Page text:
Prepared by the Key Workers of MWL Women
 

Reflection on Events in Croatia Organised on the 18th of October 2015

 

18th October 2015, European Anti-Human Trafficking Day
On the occasion of the European Anti-Human Trafficking Day, our informal Anti-Human Trafficking Network, established during the implementation of the project Raising Awareness of Religious Communities in Croatia of the Issue of Human Trafficking (especially Women)”, participated in a one-day conference in Slovenia. In addition to the one-day Conference, Prayer initiatives and activities were organised in Zagreb.

Figure 1. Sr. Ljubica, Sr. Stanka, Anita and Ana in Slovenia
Figure 1. Sr. Ljubica, Sr. Stanka, Anita and Ana in Slovenia

Four women members of the Network participated in the second day of a Conference focused on the issues of modern slavery and  law enforcement, organised by the Medaille Trust, a UK Charity, from the 12th to the 16th of October, 2015.
At the Conference, opportunities to hear about the difficulties faced by institutions and organisations involved in this issue were heard, as well as efforts and successes achieved. Sr. Stanka had the opportunity to speak about the situation in Croatia and to present her Project and Network. She reports “My colleagues and I were surprised and inspired by the positive atmosphere at the Conference, in spite of it being a difficult topic and subject matter.”
Figure 2. Ana, Sr. Stanka, Jitka and Young People from Croatian Red Cross at the Flower Square in Zagreb
Figure 2. Ana, Sr. Stanka, Jitka and Young People from Croatian Red Cross at the Flower Square in Zagreb

“On Saturday 17th October 2015, at the Flower Square in the Centre of Zagreb, Ms. Ana Sekelj and I from the Network, together with representatives from the Office for Human Rights and National Minorities of the Croatian Government, the Ministry of the Interior, a network of non-governmental organizations PETRA, Croatian Red Cross and the City Red Cross Society, presented our work, commitment, initiatives, brochures and symbolic items. Through this joint display, we informed the citizens of Zagreb on the issue of human trafficking. You can see and hear all about it by logging on to the National Croatian Radio and Television.” http://www.hrt.hr/enz/dnevnik/303627/ [34:00 – 36:15]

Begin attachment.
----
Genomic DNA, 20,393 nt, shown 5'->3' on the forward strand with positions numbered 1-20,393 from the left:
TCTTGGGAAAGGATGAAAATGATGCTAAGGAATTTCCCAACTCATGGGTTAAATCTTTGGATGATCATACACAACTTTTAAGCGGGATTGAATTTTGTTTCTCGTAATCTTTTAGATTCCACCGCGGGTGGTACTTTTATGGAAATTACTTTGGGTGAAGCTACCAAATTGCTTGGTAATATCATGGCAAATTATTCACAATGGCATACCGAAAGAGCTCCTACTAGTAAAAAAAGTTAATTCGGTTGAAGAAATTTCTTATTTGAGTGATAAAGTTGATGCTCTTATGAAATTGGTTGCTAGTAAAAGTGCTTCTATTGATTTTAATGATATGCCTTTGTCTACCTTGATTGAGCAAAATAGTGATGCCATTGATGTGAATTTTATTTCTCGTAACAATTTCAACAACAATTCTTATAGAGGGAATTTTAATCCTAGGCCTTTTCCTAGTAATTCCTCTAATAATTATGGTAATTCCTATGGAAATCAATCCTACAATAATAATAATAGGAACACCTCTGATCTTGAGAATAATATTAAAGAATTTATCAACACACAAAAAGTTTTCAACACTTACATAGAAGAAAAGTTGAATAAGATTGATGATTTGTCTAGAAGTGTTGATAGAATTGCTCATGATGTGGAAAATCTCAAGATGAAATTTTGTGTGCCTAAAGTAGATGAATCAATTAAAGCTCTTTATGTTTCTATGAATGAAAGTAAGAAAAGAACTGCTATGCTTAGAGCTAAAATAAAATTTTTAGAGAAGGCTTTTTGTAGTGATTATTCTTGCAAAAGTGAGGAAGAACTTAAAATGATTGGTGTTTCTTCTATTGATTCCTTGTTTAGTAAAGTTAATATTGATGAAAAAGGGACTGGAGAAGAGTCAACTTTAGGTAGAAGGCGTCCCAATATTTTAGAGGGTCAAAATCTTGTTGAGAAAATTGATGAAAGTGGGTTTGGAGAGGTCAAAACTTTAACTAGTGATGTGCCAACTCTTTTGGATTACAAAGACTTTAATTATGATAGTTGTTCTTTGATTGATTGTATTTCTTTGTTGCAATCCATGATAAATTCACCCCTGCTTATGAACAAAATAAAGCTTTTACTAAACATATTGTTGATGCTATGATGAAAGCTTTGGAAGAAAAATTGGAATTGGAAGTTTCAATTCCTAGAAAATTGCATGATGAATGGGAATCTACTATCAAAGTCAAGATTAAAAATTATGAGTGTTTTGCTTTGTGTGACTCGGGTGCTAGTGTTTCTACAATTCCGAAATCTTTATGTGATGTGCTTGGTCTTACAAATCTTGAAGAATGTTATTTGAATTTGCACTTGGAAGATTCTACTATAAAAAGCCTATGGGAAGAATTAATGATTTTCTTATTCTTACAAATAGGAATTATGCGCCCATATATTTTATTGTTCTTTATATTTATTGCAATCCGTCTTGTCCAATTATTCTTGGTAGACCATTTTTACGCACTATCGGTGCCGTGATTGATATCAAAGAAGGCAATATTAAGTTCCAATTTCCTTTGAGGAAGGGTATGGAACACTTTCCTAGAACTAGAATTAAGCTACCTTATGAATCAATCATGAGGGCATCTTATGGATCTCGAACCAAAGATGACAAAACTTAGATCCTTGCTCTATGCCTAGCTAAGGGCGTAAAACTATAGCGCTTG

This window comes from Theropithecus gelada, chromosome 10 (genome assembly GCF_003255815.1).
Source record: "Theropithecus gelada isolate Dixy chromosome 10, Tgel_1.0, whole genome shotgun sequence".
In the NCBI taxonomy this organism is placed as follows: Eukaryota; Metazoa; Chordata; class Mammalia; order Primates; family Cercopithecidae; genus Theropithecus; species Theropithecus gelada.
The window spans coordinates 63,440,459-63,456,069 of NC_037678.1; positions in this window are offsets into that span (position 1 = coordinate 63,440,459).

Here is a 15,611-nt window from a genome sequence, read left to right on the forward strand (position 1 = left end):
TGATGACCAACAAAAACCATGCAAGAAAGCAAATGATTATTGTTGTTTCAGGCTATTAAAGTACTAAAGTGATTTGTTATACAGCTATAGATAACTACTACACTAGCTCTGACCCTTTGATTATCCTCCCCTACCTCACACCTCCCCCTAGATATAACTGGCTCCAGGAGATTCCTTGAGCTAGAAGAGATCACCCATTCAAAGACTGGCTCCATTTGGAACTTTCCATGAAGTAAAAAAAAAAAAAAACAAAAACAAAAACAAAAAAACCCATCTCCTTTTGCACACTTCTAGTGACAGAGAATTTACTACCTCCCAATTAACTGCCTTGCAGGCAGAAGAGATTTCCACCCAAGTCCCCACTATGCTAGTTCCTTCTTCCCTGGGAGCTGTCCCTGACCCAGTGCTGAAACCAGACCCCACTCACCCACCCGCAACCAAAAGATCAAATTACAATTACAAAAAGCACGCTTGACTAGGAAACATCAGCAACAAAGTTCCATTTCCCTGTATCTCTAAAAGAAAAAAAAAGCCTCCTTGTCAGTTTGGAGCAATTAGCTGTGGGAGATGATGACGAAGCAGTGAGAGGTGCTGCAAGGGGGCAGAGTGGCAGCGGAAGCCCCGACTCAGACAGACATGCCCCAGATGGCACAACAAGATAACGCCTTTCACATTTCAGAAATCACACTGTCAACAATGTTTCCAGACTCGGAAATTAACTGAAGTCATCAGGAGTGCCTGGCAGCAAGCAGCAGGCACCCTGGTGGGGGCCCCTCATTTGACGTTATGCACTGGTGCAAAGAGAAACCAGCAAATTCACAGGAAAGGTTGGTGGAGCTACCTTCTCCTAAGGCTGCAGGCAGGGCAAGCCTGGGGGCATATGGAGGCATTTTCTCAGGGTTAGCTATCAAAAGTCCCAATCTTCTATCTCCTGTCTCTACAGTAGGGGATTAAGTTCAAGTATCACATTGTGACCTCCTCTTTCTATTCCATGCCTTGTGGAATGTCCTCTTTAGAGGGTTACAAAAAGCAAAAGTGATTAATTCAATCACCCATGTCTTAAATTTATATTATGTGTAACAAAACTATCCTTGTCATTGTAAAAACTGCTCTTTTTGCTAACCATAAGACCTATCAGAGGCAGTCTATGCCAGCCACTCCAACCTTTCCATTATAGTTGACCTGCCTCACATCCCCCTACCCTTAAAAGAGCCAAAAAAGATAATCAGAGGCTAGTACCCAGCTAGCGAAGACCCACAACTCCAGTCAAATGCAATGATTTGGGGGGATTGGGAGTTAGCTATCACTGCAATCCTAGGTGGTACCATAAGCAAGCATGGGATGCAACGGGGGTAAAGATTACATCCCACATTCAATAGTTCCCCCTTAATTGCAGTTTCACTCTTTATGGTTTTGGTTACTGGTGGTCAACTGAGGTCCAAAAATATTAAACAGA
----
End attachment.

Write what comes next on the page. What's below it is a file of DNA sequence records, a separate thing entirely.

Figure 3. St. Blaise Parish in Zagreb
Figure 3. St. Blaise Parish in Zagreb

Sr. Stanka says “On Sunday 18th October 2015, in the convent of my Congregation, the Sisters of Notre Dame, we had a Prayer Service at noon for all the victims of modern slavery.
In the evening, in the Parish of St. Blaise, from 19:30-22:00, together with the pro-life prayer movement “Consolers of Merciful Jesus”, we organized a prayer vigil and adoration for all victims of modern slavery, for the unborn children and for every human life. The text of the prayer vigil will be broadcasted on radio station Radio Maria, at 20:00 on the first Friday in the November (6th November), so believers throughout Croatia can join in this prayer initiative. We believe that prayer-support is the strongest and most powerful mean of combating trafficking in human beings. We also believe that God is the only one who first hears the cry of all the victims and who helps all institutions and individuals who are committed to heal the deepest wounds in humanity.”
Sr. Stanka Oršolić
Article edited by Anne Kelleher, RENATE Communications Person

Let’s Open our Ears to their Cries and Respond, Stop Human Trafficking

 

hands